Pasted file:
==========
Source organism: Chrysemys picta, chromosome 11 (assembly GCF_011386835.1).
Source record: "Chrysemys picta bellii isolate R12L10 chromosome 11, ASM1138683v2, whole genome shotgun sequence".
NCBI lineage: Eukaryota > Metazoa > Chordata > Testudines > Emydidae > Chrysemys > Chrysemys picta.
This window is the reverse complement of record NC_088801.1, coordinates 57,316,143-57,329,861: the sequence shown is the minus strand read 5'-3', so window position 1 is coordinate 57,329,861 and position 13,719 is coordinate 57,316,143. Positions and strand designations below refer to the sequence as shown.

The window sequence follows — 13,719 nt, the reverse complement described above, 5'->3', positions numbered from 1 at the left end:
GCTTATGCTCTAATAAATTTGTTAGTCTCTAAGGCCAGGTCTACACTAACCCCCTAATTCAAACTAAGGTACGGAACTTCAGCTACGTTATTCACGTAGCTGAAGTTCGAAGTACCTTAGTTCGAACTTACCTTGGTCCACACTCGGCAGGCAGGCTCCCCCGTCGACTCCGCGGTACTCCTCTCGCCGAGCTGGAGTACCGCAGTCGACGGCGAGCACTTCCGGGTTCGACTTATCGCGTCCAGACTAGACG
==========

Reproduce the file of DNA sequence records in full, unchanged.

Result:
Source organism: Chrysemys picta, chromosome 11 (assembly GCF_011386835.1).
Source record: "Chrysemys picta bellii isolate R12L10 chromosome 11, ASM1138683v2, whole genome shotgun sequence".
NCBI lineage: Eukaryota > Metazoa > Chordata > Testudines > Emydidae > Chrysemys > Chrysemys picta.
This window is the reverse complement of record NC_088801.1, coordinates 57,316,143-57,329,861: the sequence shown is the minus strand read 5'-3', so window position 1 is coordinate 57,329,861 and position 13,719 is coordinate 57,316,143. Positions and strand designations below refer to the sequence as shown.

The window sequence follows — 13,719 nt, the reverse complement described above, 5'->3', positions numbered from 1 at the left end:
GCTTATGCTCTAATAAATTTGTTAGTCTCTAAGGCCAGGTCTACACTAACCCCCTAATTCAAACTAAGGTACGGAACTTCAGCTACGTTATTCACGTAGCTGAAGTTCGAAGTACCTTAGTTCGAACTTACCTTGGTCCACACTCGGCAGGCAGGCTCCCCCGTCGACTCCGCGGTACTCCTCTCGCCGAGCTGGAGTACCGCAGTCGACGGCGAGCACTTCCGGGTTCGACTTATCGCGTCCAGACTAGACG